Nadu, the vessels for rituals of Kerala and the Dhokras of Madhya Pradesh and West Bengal.
The most representative image of India is the Taj-Mahal, where in addition to its characteristic
forms we can admire its splendid marble mosaics and its hand-carved designs, which are still
reproduced in Agra in all kinds of utensils, boxes, plates, bowls, etc.
It is also to be admired the handicrafts of the statues that are made in Mahabalipuram that reflect
the art of the temples of South India, the alabaster boxes and the statues of Benares, Bihar and
Jaipur, and the balconies, columns and red and yellow sandstone windows of the houses and
temples of Gujarat and Rajasthan all carved by hand.
It is still usual to find in different Indian villages potters spinning the lathe with their feet while
their hands give shape to a new creation, as it represents the crafts of the country. With fast and
precise movements they are modeling the clay just as their ancestors did five thousand years ago.
The blue ceramics of Jaipur enjoy great popularity, reminiscent in a way Persian tiles and
Chinese porcelain. Other forms are the black pottery of Chin-hat and Azamgarh in Uttar Pradesh,
the green openwork pottery of Khurja, and the huge terracotta horses of Tamil Nadu and West
Once finished, the ceramics are hand painted giving life with unique designs and styles from
each region. It is also interesting to note that many workshops leave their doors open to tourists
so they can see how these artisans work day by day and can value their work and understand
better the handicraft items in India.
The deserved fame of the fabrics of India is due to its delicacy and the richness of colors and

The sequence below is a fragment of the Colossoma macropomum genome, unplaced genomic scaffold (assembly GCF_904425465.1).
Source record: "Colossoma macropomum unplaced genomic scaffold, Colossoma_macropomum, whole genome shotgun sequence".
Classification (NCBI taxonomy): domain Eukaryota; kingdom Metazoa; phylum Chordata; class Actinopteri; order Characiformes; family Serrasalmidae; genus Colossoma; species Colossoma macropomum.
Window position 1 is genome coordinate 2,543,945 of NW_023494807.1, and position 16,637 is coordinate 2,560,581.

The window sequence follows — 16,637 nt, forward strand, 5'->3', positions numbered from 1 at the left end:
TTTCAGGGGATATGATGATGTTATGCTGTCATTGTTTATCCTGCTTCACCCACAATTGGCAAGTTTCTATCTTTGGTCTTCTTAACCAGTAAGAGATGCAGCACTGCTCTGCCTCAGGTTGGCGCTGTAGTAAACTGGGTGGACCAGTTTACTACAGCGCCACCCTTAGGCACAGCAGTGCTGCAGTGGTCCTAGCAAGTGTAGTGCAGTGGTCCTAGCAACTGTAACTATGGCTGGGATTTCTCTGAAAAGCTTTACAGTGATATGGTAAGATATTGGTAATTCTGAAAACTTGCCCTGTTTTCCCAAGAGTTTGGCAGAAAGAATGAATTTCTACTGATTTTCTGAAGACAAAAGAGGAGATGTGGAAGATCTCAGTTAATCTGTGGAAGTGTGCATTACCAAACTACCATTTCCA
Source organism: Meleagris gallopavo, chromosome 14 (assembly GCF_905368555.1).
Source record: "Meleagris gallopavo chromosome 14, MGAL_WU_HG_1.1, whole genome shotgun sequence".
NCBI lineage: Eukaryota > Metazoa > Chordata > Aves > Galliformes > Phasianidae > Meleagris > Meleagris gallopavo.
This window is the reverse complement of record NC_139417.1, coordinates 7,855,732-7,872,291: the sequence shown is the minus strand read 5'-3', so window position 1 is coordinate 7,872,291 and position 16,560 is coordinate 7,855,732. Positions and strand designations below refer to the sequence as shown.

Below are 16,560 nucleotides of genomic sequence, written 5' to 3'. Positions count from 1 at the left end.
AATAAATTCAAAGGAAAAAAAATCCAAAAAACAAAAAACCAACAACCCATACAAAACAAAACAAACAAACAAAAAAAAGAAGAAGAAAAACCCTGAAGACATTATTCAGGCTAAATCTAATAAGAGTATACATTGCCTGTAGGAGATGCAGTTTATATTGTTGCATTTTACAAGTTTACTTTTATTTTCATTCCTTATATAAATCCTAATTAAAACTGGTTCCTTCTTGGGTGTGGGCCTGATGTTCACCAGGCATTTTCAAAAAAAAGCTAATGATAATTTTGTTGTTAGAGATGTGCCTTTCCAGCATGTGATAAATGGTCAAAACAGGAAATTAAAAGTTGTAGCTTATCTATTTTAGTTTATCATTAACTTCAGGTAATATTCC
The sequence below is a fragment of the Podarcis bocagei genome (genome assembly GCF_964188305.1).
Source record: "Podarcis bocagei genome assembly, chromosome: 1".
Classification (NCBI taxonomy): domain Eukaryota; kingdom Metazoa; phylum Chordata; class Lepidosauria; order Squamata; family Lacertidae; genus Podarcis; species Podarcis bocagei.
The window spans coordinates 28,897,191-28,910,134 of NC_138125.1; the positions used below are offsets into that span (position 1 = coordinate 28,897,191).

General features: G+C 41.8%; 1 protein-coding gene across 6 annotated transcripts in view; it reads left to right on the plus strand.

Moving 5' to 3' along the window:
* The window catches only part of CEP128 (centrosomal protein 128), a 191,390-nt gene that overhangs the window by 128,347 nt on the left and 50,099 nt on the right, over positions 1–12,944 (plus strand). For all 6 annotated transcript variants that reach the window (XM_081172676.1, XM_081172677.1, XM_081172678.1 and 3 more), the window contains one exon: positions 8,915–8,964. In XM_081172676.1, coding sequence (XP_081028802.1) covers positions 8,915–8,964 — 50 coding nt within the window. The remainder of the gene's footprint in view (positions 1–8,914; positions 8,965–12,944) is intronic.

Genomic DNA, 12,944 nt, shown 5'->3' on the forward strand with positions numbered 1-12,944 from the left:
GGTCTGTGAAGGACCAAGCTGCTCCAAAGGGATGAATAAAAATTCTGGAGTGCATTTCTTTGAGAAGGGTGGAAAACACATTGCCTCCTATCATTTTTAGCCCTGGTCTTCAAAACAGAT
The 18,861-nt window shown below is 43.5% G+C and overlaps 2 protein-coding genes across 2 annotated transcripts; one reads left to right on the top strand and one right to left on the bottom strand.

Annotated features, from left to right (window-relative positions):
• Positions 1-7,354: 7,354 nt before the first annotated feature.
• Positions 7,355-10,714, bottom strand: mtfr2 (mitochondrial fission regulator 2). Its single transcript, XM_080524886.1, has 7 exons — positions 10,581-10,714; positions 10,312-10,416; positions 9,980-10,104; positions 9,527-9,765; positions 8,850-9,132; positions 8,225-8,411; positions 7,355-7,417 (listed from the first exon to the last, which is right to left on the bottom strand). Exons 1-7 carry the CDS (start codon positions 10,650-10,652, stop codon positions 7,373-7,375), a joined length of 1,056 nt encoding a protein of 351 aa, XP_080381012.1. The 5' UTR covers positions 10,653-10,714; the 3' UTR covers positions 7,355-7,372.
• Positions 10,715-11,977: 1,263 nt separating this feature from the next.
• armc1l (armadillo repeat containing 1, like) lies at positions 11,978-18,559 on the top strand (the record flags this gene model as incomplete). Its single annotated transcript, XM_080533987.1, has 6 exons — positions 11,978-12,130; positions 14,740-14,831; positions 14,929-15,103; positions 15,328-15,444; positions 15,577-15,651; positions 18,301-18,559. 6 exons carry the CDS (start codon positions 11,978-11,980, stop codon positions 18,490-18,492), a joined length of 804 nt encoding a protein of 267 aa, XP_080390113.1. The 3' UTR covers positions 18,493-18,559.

designs used, it is one of the most relevant crafts after jewellery. The best-known textiles are
printed cotton, silks, Kashmir carpets, and scarves. The famous pashmina scarves are made of
goat wool from the high regions of the Himalayas.
There is a wide variety of garments, from the simplest to the most elaborate. For its elaboration
waxed, embroidered, patterned, painted, dyed and adorned fabrics are used with applications
made all by hand and there is a big difference between the garments used in the different regions
Another technique is used to make fabrics with diagonal stripes of different colors or used for
nature designs. It consists in dyeing separately the threads of the warp and the weft before
placing them in the loom and interlacing them so that they form stylised drawings of flowers and
animals adorned with geometric design.
In India, you will realize the richness and beauty of the crafts that can be found in each region.
All the crafts and design represent the daily life and history of the country. No Indian crafts are
similar to another given that all of them are made by hand by different craftsmen who apply
different work sets and materials.
For this reason, we must not let this wonderful work disappear and appreciate it more, always
keeping in mind that they are unique works done by unique people.